Twitter Now Has 288 Million Users, But Its Growth Rate Is Under Scrutiny

Investors and brands want the social player to scale faster

OK, don't freak out. Twitter's growth appears to be slowing, according to a quarterly earnings call today, but the social network says it's actually gained nearly twice as many users as its own reported numbers show. Whether advertisers will buy that logic, however, remains to be seen.

The company said monthly active users were officially up 20 percent year over year to 288 million people. User growth is a a key figure that brands and investors watch to measure the health of the platform and effectiveness of leadership, and the new number would appear to show Twitter's growth is slowing, since the previous quarter's year-over-year increase was 23 percent.

However, Twitter says its actual user base is closer to 292 million, which would mean it grew 21 percent year over year. Twitter says the 288 million number it's officially reporting doesn't account for changes involving "third-party integrations"—including Apple's latest iPhone software update—that are clouding actual user stats. Twitter executives predicted the network's next quarterly report would show a return to year-over-year net growth in users.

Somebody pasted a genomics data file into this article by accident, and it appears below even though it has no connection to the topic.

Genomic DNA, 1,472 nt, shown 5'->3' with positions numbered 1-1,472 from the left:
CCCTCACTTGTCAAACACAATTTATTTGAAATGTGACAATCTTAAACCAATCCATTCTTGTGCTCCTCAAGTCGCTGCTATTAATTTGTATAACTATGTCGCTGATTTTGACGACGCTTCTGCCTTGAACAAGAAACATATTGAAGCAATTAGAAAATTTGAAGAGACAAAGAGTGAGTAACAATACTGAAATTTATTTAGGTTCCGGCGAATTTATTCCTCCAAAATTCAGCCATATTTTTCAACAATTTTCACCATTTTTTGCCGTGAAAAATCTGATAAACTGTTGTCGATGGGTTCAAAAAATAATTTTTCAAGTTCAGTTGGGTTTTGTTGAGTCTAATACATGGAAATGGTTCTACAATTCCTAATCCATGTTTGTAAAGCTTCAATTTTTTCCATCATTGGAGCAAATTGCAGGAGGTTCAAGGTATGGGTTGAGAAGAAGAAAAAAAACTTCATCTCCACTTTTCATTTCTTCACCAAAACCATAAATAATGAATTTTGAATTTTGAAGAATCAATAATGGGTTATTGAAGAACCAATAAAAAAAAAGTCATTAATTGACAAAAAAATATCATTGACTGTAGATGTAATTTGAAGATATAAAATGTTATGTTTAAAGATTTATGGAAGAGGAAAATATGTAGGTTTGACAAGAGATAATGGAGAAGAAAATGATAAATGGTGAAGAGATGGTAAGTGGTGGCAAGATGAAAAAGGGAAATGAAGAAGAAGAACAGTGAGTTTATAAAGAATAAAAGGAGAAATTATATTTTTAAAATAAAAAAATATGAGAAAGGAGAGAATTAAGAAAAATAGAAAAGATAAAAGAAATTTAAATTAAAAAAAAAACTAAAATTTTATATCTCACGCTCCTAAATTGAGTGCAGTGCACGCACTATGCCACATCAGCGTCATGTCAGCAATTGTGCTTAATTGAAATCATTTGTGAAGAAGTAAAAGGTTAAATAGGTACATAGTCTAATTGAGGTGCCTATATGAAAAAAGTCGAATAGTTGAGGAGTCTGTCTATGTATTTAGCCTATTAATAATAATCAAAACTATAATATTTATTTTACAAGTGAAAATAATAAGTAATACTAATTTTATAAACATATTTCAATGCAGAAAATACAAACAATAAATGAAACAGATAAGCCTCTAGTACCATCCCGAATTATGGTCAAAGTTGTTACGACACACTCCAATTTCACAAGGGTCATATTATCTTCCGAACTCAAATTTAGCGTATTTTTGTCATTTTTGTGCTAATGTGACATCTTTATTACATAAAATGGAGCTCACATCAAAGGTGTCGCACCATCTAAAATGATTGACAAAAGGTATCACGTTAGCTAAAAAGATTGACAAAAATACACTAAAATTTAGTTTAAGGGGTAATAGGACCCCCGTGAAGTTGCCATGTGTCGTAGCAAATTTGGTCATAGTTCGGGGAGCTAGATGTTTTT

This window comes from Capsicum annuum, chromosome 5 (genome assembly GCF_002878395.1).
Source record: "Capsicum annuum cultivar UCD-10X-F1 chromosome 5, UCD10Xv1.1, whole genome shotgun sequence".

User numbers are a main concern for advertisers who have other options like Instagram, which now has 300 million users, to consider. Twitter has been reconfiguring its product to make it easier to sign up for the service and present immediate value for the newcomers.

And the San Francisco-based tech giant has been making the case that its success is not about monthly active users, but more based on the impact it has on outside media, where its messages are seen across TV and digital screens. Not everyone thinks that's the case.

"You spend marketing dollars based on organic user growth, interest in a platform, and the frequency of usage," said Nathaniel Perez, SapientNitro's global head of social media. "Then the value add offered should be the reach beyond the platform."

Twitter announced this week that it would start making money from 1.85 billion tweets seen monthly on properties outside its own. It also announced a stronger partnership with Google to have tweet show up in search results, another place where Twitter could show its ads.

In today's quarterly results, Twitter did beat expectations on revenue and had a smaller loss than expected. Revenue hit $479 million, an increase of 97 percent from the same time last year. Revenue for the 2014 was $1.4 billion, up 111 percent from 2013. 

Twitter projected it would generate up to $450 million in revenue this quarter.